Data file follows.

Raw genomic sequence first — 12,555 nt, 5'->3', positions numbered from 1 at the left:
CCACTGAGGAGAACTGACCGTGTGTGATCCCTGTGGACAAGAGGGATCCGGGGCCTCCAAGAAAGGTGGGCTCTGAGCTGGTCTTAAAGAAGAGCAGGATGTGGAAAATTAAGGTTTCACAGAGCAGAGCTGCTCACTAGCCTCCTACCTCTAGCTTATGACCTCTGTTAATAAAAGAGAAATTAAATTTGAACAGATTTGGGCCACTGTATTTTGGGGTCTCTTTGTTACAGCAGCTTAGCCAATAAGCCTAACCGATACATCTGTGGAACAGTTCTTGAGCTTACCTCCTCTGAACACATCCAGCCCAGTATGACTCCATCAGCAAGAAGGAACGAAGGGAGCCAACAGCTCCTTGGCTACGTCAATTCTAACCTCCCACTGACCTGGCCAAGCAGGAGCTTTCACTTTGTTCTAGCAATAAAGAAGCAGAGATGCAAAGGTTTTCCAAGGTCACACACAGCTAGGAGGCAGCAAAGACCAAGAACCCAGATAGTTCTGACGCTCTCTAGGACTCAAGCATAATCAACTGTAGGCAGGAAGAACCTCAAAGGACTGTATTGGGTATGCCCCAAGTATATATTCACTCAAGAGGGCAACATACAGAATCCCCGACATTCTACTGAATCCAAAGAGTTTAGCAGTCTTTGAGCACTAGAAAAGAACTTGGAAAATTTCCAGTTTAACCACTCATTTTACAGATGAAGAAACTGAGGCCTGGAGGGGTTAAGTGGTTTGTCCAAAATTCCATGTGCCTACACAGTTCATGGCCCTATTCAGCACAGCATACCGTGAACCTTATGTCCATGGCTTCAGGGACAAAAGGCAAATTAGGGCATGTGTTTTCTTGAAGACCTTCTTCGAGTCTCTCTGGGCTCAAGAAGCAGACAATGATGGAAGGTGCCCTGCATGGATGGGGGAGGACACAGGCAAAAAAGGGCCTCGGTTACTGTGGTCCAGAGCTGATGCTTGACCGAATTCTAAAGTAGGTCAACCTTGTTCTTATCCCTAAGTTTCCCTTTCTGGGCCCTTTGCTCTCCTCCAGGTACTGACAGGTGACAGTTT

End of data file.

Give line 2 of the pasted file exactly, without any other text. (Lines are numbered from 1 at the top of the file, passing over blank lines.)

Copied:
CCACTGAGGAGAACTGACCGTGTGTGATCCCTGTGGACAAGAGGGATCCGGGGCCTCCAAGAAAGGTGGGCTCTGAGCTGGTCTTAAAGAAGAGCAGGATGTGGAAAATTAAGGTTTCACAGAGCAGAGCTGCTCACTAGCCTCCTACCTCTAGCTTATGACCTCTGTTAATAAAAGAGAAATTAAATTTGAACAGATTTGGGCCACTGTATTTTGGGGTCTCTTTGTTACAGCAGCTTAGCCAATAAGCCTAACCGATACATCTGTGGAACAGTTCTTGAGCTTACCTCCTCTGAACACATCCAGCCCAGTATGACTCCATCAGCAAGAAGGAACGAAGGGAGCCAACAGCTCCTTGGCTACGTCAATTCTAACCTCCCACTGACCTGGCCAAGCAGGAGCTTTCACTTTGTTCTAGCAATAAAGAAGCAGAGATGCAAAGGTTTTCCAAGGTCACACACAGCTAGGAGGCAGCAAAGACCAAGAACCCAGATAGTTCTGACGCTCTCTAGGACTCAAGCATAATCAACTGTAGGCAGGAAGAACCTCAAAGGACTGTATTGGGTATGCCCCAAGTATATATTCACTCAAGAGGGCAACATACAGAATCCCCGACATTCTACTGAATCCAAAGAGTTTAGCAGTCTTTGAGCACTAGAAAAGAACTTGGAAAATTTCCAGTTTAACCACTCATTTTACAGATGAAGAAACTGAGGCCTGGAGGGGTTAAGTGGTTTGTCCAAAATTCCATGTGCCTACACAGTTCATGGCCCTATTCAGCACAGCATACCGTGAACCTTATGTCCATGGCTTCAGGGACAAAAGGCAAATTAGGGCATGTGTTTTCTTGAAGACCTTCTTCGAGTCTCTCTGGGCTCAAGAAGCAGACAATGATGGAAGGTGCCCTGCATGGATGGGGGAGGACACAGGCAAAAAAGGGCCTCGGTTACTGTGGTCCAGAGCTGATGCTTGACCGAATTCTAAAGTAGGTCAACCTTGTTCTTATCCCTAAGTTTCCCTTTCTGGGCCCTTTGCTCTCCTCCAGGTACTGACAGGTGACAGTTT